Experiential Learning is the key.
Students who have ADHD get distracted easily. Often they struggle to sit still for extended periods of time. As a result, many students will attest to the fact that they are constantly being told to “sit down and be quiet.” For teens with ADHD, this seemingly simple suggestion can actually be an incredible challenge. That’s why at Bayhill, we take pride in providing hands-on, active learning experiences that engage our student’s energetic nature instead of condemning it.
Most high school history courses involve long lectures and hours of required reading—sometimes 30 pages a night from a thick textbook with a tiny font—followed by several written responses or worksheets to prove that the student completed the reading. Teens with ADHD would get next to nothing out of this kind of exercise—aside from a headache.
Everyday Bayhill teachers use multimodal techniques to present lessons to our young learners.
We design curriculum intentionally with visual, auditory, and kinesthetic stimulation because teens with ADHD are able to absorb the information more readily and completely this way. In addition to our multimodal classroom techniques, we always take advantage of opportunities to learn outside of the classroom.
A big part of our Bayhill culture is rooted in community involvement for our teens with ADHD. Bayhill students are able to gain tangible, immediate meaning from experiences as they explore our larger Bay Area community. They love outdoor adventures. Trips to museums, plays, films, science labs, and historical destinations are the norm here.
Through experiential education our unique learners are able to see, feel, and interact with information for themselves, instead of simply reading facts and memorizing dates from a textbook. Moving around, breathing fresh air, they exert pent up energy. Anxiety levels drop. This makes it easier for teens with ADHD to engage with complex and nuanced material.
Real Life Experiences for Teens with ADHD
While experiential education has been common in vocational and professional programs for a long time, this idea is only recently being brought into schools. Really all kinds of learners can benefit from this kind of hands-on experience. The Association of American Colleges and Universities champions the inclusion of experiential education in schools:
“[B]eyond building the kind of social skills, work ethic, and practical expertise that are important in professionally oriented programs… experiential education can also lead to more powerful academic learning and help students achieve intellectual goals.”
The AACU insists that while classroom skills are important to develop, the “real world” of higher education and work life demands “real world” experience. “[E]xperiential education can help students transition more gracefully from college to work, and community-service experiences prepare them to be more engaged citizens.”
In an effort to prepare our students to become engaged citizens while engaging their senses and strengths, our history teacher, Osiah Carbonneau, recently took his classes to Angel Island. There his students were able to fully realize the magnitude of the historical events they’d been studying in class. History became real for them.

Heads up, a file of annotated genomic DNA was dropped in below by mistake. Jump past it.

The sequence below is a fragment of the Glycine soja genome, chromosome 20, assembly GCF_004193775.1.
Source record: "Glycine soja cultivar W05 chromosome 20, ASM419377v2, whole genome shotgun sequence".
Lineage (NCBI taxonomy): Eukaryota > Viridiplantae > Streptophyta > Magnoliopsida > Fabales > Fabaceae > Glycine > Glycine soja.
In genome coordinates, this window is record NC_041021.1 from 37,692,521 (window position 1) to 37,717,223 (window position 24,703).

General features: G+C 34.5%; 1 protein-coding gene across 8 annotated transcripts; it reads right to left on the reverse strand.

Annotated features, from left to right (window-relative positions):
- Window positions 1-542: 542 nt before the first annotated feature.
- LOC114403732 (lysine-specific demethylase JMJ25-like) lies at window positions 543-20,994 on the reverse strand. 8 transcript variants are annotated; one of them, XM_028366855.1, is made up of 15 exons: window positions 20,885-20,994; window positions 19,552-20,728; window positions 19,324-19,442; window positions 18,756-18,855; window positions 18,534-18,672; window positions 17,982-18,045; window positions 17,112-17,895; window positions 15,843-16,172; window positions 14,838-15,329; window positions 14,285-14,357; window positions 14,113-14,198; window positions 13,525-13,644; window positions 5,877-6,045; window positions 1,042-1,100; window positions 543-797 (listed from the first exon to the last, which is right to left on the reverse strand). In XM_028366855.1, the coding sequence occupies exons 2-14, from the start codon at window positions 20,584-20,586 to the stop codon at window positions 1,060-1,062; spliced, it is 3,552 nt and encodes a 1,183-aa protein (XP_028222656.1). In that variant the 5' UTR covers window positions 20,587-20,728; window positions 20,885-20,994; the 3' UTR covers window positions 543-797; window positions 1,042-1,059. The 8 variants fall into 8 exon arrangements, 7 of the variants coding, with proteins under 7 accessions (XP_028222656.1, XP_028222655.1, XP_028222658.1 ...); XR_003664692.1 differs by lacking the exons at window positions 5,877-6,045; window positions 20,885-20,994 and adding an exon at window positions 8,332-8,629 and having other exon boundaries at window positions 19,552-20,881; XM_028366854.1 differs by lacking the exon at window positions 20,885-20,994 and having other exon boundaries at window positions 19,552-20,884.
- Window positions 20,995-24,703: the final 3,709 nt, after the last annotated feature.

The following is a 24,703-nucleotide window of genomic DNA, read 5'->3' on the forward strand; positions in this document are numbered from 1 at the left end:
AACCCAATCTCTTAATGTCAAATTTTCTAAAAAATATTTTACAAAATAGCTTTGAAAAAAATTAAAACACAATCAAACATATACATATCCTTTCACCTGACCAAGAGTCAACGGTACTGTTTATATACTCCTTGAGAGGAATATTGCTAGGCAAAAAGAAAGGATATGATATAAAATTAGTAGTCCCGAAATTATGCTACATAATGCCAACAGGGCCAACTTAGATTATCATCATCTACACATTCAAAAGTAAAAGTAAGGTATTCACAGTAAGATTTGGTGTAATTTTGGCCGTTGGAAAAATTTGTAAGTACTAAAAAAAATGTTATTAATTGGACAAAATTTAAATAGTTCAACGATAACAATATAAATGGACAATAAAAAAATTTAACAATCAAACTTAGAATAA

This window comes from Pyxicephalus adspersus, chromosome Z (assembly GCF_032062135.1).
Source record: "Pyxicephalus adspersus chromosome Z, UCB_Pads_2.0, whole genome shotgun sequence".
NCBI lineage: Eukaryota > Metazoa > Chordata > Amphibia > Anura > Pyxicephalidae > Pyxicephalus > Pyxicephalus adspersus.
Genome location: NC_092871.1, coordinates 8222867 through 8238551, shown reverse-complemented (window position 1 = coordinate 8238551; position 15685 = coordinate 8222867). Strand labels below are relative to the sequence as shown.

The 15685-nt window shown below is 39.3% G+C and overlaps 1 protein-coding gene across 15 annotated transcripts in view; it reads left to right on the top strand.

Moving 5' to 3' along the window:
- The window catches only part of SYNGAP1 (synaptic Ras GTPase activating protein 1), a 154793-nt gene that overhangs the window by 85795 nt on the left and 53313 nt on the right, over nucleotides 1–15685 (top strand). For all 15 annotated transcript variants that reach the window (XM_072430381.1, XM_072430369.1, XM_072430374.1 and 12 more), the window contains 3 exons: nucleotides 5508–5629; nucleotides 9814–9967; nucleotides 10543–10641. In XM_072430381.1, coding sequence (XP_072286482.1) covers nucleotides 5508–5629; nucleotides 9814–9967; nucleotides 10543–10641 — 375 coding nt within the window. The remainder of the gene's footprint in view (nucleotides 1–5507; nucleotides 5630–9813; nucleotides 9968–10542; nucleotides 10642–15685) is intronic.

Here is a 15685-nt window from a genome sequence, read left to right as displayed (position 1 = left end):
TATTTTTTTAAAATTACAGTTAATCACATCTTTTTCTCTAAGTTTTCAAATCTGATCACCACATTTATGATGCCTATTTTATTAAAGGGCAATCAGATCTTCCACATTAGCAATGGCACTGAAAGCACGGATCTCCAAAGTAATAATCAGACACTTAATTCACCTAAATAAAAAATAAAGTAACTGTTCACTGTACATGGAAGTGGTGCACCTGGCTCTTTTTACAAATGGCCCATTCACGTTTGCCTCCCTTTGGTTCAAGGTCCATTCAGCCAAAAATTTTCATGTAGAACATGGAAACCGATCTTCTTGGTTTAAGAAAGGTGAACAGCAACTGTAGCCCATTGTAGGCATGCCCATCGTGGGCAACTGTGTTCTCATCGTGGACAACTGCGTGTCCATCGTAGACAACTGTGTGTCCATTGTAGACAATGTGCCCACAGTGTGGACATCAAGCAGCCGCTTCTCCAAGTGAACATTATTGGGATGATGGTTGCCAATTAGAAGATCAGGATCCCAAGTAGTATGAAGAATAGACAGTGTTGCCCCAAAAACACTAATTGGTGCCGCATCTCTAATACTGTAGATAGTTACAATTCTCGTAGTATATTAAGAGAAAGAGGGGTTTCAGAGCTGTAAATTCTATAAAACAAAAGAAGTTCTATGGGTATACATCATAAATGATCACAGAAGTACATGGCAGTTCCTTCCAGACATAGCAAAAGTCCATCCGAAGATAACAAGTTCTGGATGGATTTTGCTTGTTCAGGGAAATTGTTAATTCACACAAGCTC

This is what he said about the educational experience:
We drove with 12 students to Tiburon crossing the Richmond Bridge. From there, it was a 10 minute ferry to Angel Island and steep hike to the Immigration Processing Center. Everyone’s spirits were high being off campus. We found spiders hiding under tree bark and enjoyed the walk to the immigration station. Young people with ADHD really seem to thrive in outdoor environments.
The truth is, many people in the Bay Area don’t know much about the history of Angel Island.
From 1882-1943, the United States singled out Chinese Immigrants to be excluded from the American Dream.
In order to get around the law, many claimed to have 10 or more children back in China. These papers were sold to Chinese Immigrants who would be kept on Angel Island and questioned for weeks or months at a time to prove they were these ‘paper’ sons and daughters. Until they could pass these tests, they were imprisoned and subjected to cruel conditions.
These people carved thousands of sorrowful poems into the walls that remain a testament to the suffering they endured.
Poetry carved into the walls were spackled with wood putty and painted over 6 times. One cross section revealed a poem from each of the 6 layers.
Knowing that so many painful poems were hidden behind the coats of paint gave the building an air of mystery.
I had read about the poems years before, but had no idea they covered the walls so thoroughly. There wasn’t a corner left without some message left behind – and not just from Chinese immigrants, but Japanese prisoners of war, Hindus, and Russians Jews.
It’s one thing to read the poetry of imprisoned immigrants and quite another to look out the barred windows that inspired their stories.
The processing center is a monument to the racism immigrants confronted in their pursuit of a better life. To see this injustice I hope will inspire my students to see the need for acceptance of immigrants in the here and now.
Thanks to Ms. Lobell, Ms. Austin, Dean Trevigne, and Ms. Bell for making this happen!